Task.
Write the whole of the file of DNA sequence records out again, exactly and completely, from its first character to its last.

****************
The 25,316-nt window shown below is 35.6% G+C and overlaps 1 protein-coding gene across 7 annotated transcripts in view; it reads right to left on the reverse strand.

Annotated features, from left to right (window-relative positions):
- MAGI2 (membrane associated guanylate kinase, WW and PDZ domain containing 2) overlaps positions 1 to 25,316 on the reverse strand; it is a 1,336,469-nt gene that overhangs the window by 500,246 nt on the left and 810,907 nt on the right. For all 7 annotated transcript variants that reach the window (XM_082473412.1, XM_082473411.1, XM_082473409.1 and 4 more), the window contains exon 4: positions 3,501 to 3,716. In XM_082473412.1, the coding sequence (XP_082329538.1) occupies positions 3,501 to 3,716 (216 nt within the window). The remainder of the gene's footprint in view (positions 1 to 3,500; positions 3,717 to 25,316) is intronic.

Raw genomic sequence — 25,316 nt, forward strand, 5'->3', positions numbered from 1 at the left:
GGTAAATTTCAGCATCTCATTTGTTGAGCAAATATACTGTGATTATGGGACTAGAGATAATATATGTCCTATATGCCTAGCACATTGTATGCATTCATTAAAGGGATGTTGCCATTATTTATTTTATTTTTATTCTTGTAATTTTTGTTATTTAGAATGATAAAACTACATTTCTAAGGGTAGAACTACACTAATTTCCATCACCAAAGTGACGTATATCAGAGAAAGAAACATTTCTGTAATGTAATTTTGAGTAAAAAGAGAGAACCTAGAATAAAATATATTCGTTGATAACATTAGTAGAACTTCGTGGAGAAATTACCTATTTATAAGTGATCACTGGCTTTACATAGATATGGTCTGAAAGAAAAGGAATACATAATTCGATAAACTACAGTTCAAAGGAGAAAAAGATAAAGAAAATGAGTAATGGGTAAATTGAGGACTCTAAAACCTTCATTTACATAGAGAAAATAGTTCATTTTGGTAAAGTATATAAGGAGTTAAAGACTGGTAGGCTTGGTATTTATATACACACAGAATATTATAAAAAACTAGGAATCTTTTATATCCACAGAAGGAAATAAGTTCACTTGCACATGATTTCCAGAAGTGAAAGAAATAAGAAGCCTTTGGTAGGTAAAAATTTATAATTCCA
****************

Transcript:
The 25,316-nt window shown below is 35.6% G+C and overlaps 1 protein-coding gene across 7 annotated transcripts in view; it reads right to left on the reverse strand.

Annotated features, from left to right (window-relative positions):
- MAGI2 (membrane associated guanylate kinase, WW and PDZ domain containing 2) overlaps positions 1 to 25,316 on the reverse strand; it is a 1,336,469-nt gene that overhangs the window by 500,246 nt on the left and 810,907 nt on the right. For all 7 annotated transcript variants that reach the window (XM_082473412.1, XM_082473411.1, XM_082473409.1 and 4 more), the window contains exon 4: positions 3,501 to 3,716. In XM_082473412.1, the coding sequence (XP_082329538.1) occupies positions 3,501 to 3,716 (216 nt within the window). The remainder of the gene's footprint in view (positions 1 to 3,500; positions 3,717 to 25,316) is intronic.

Raw genomic sequence — 25,316 nt, forward strand, 5'->3', positions numbered from 1 at the left:
GGTAAATTTCAGCATCTCATTTGTTGAGCAAATATACTGTGATTATGGGACTAGAGATAATATATGTCCTATATGCCTAGCACATTGTATGCATTCATTAAAGGGATGTTGCCATTATTTATTTTATTTTTATTCTTGTAATTTTTGTTATTTAGAATGATAAAACTACATTTCTAAGGGTAGAACTACACTAATTTCCATCACCAAAGTGACGTATATCAGAGAAAGAAACATTTCTGTAATGTAATTTTGAGTAAAAAGAGAGAACCTAGAATAAAATATATTCGTTGATAACATTAGTAGAACTTCGTGGAGAAATTACCTATTTATAAGTGATCACTGGCTTTACATAGATATGGTCTGAAAGAAAAGGAATACATAATTCGATAAACTACAGTTCAAAGGAGAAAAAGATAAAGAAAATGAGTAATGGGTAAATTGAGGACTCTAAAACCTTCATTTACATAGAGAAAATAGTTCATTTTGGTAAAGTATATAAGGAGTTAAAGACTGGTAGGCTTGGTATTTATATACACACAGAATATTATAAAAAACTAGGAATCTTTTATATCCACAGAAGGAAATAAGTTCACTTGCACATGATTTCCAGAAGTGAAAGAAATAAGAAGCCTTTGGTAGGTAAAAATTTATAATTCCA